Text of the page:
NPR Staff

In September of last year, a Flint pediatrician released stark findings about her city: The percentage of children age 5 and under with elevated levels of lead in their blood had nearly doubled since the city switched its water source a year and a half earlier.

The superintendent of Flint Community Schools, Bilal Tawwab, was listening. Even small amounts of lead can affect children's behavior and intelligence over time. With that in mind, he decided to keep the city's water out of his schools.

Ready for a quick game of true or false?

In 1987 Donald Trump wrote a business advice book called The Art of the Deal. [TRUE]

That book was a best-seller. [TRUE]

Trump made a TV movie based on the book that was supposed to air but didn't because a football game went into overtime. Years later, director Ron Howard found the movie at a yard sale in Phoenix. [FALSE]

Comedian Samantha Bee made her name on The Daily Show with Jon Stewart, and now her name is on her own show. Full Frontal with Samantha Bee is a weekly, half-hour show that riffs on the news. It premiered Monday on TBS.

Bee is currently the only late night TV host who's a woman, something the show took on from the very beginning:

Shortly after arriving in Washington for diplomatic meetings this week, Egypt's foreign minister, Sameh Hassan Shoukry, stopped by NPR to speak with Morning Edition's David Greene.

Shoukry, a veteran diplomat and former ambassador to Washington, represents the government of Abdel-Fattah el-Sissi, who led a military coup in 2013 and became president in 2014.

The new novel from Mexican writer Álvaro Enrigue is full of characters you'd recognize, among them Mary Magdalene, the painter Caravaggio and Henry VIII's wife, Anne Boleyn. The book, Sudden Death, begins with a tennis match between Caravaggio and Spanish poet Francisco de Quevedo, played with a ball made from Boleyn's hair. The match is a metaphor for history's imperial forces.

"That's the privilege of the novelist," Enrigue tells NPR's Ari Shapiro. "You can do whatever you want with historical characters."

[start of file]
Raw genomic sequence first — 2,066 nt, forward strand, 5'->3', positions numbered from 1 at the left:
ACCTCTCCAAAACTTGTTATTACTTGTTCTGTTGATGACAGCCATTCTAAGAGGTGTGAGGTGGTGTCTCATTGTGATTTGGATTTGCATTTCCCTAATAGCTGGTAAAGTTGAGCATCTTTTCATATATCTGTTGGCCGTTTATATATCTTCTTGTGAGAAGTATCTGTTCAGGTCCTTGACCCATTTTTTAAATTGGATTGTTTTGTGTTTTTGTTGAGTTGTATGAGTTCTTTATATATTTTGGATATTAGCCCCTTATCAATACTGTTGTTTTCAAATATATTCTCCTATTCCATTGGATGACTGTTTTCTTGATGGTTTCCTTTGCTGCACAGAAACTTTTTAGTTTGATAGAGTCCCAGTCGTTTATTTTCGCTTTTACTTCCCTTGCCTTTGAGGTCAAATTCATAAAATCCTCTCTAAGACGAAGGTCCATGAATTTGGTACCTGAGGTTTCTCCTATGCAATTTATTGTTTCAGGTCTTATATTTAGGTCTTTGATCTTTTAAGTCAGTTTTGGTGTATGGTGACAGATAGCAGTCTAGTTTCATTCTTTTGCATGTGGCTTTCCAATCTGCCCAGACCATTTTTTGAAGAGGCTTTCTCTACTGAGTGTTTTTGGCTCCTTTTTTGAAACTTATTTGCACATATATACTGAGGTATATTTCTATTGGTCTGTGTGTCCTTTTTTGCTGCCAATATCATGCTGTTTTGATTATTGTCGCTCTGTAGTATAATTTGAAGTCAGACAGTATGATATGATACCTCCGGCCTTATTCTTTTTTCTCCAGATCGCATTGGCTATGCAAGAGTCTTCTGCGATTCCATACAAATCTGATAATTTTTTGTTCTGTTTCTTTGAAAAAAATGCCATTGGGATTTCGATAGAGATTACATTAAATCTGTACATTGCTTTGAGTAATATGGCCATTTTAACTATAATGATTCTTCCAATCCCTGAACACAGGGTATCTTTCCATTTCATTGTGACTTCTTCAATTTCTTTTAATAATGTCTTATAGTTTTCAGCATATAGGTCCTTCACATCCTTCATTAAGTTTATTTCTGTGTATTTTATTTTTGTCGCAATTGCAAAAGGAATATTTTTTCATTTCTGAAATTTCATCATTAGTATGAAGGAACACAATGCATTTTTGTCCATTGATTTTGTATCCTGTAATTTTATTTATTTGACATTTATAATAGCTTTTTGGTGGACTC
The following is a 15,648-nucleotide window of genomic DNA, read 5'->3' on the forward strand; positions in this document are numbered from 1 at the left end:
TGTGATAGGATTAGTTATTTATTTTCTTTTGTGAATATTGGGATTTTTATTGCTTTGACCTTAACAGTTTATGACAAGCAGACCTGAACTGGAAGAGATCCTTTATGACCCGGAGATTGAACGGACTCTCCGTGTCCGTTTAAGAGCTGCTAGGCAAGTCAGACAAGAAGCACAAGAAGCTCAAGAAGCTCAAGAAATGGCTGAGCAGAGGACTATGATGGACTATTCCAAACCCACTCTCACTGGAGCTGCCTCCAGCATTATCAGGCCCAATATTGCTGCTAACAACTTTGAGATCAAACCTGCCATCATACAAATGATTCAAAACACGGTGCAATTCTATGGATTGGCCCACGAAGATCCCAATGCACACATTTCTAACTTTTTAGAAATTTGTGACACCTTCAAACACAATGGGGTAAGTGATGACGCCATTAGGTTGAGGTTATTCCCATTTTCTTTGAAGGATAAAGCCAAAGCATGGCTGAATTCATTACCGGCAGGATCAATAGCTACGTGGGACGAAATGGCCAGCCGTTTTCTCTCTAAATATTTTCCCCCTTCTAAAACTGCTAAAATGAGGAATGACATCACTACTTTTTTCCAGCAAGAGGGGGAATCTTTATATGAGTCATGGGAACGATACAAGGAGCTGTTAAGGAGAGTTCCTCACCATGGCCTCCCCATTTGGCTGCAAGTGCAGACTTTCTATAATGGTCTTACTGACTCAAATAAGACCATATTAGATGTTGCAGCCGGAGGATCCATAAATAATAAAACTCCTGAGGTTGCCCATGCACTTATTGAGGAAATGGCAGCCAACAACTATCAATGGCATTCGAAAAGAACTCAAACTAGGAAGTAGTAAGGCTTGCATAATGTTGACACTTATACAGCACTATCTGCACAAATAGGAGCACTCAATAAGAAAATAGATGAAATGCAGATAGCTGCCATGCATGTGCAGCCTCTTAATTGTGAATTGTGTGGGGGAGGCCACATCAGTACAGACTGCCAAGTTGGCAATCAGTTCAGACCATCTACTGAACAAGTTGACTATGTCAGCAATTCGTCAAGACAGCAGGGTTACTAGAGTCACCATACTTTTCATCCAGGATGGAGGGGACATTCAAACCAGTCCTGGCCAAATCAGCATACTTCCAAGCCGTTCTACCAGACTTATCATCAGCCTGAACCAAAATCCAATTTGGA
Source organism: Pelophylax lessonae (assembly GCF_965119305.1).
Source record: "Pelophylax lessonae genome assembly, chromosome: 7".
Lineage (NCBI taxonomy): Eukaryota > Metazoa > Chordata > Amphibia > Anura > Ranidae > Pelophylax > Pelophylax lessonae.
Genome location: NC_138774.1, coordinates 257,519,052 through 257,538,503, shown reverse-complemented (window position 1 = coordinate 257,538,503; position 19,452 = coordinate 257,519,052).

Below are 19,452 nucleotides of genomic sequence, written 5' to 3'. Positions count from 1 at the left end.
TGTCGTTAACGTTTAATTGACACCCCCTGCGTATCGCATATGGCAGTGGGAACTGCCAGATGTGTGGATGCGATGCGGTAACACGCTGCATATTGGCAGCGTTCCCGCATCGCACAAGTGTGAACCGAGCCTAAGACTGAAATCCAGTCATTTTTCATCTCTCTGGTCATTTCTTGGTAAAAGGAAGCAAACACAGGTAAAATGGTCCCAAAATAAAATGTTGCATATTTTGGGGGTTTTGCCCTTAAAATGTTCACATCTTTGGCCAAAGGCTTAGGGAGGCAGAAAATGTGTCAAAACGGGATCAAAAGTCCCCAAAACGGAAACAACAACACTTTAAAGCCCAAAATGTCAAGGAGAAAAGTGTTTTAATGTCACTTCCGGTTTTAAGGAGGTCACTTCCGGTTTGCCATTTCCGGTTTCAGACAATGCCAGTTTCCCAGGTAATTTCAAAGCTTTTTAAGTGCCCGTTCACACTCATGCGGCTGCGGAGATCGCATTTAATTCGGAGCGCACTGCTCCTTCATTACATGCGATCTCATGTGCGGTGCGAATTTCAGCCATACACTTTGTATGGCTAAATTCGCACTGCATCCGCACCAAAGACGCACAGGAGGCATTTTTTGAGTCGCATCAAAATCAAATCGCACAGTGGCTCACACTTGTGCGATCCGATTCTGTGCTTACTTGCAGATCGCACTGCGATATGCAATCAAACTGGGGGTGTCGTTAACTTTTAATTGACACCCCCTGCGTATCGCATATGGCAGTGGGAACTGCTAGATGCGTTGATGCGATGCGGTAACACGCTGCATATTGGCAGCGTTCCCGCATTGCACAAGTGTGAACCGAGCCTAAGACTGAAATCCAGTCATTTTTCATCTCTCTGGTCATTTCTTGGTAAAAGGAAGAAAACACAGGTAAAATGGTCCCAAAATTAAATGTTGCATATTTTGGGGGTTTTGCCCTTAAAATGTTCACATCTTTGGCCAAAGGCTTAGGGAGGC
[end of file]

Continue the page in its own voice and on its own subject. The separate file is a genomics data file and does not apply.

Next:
If you watched Sunday's Super Bowl, how did you get it? Over cable? Rabbit ears? (Yes, those still work.) Or did you stream it online?

Not that long ago, being a woman in the workplace was different. Just watch any episode of Mad Men.

That was just the way things were back then. It wasn't until 1986 that the Supreme Court acknowledged that there's something called sexual harassment and it's a violation of federal civil rights law.

As part of a series called My Big Break, All Things Considered is collecting stories of triumph, big and small. These are the moments when everything seems to click, and people leap forward into their careers.

All football players know they're one big hit away from the end of their career. Delvin Breaux was a high school senior with a scholarship on the line when he took one of those hits. It broke his neck.

With February comes Black History Month in the U.S., a time designated to reflect on the history and contributions of people of African descent in this country. And while the month may invite debate among some, one thing rarely does in the U.S.: the idea of calling oneself, or being described as, black or African-American.

There was a time when it felt like Keurig coffee pods were going to take over the world — or at least encircle it.

But now sales are on the decline, down some $60 million from last year.

The company has faced criticism because the individual coffee pods are not kind to the environment. But Venessa Wong with BuzzFeed says that's not the only factor that's contributed to the decline in sales.

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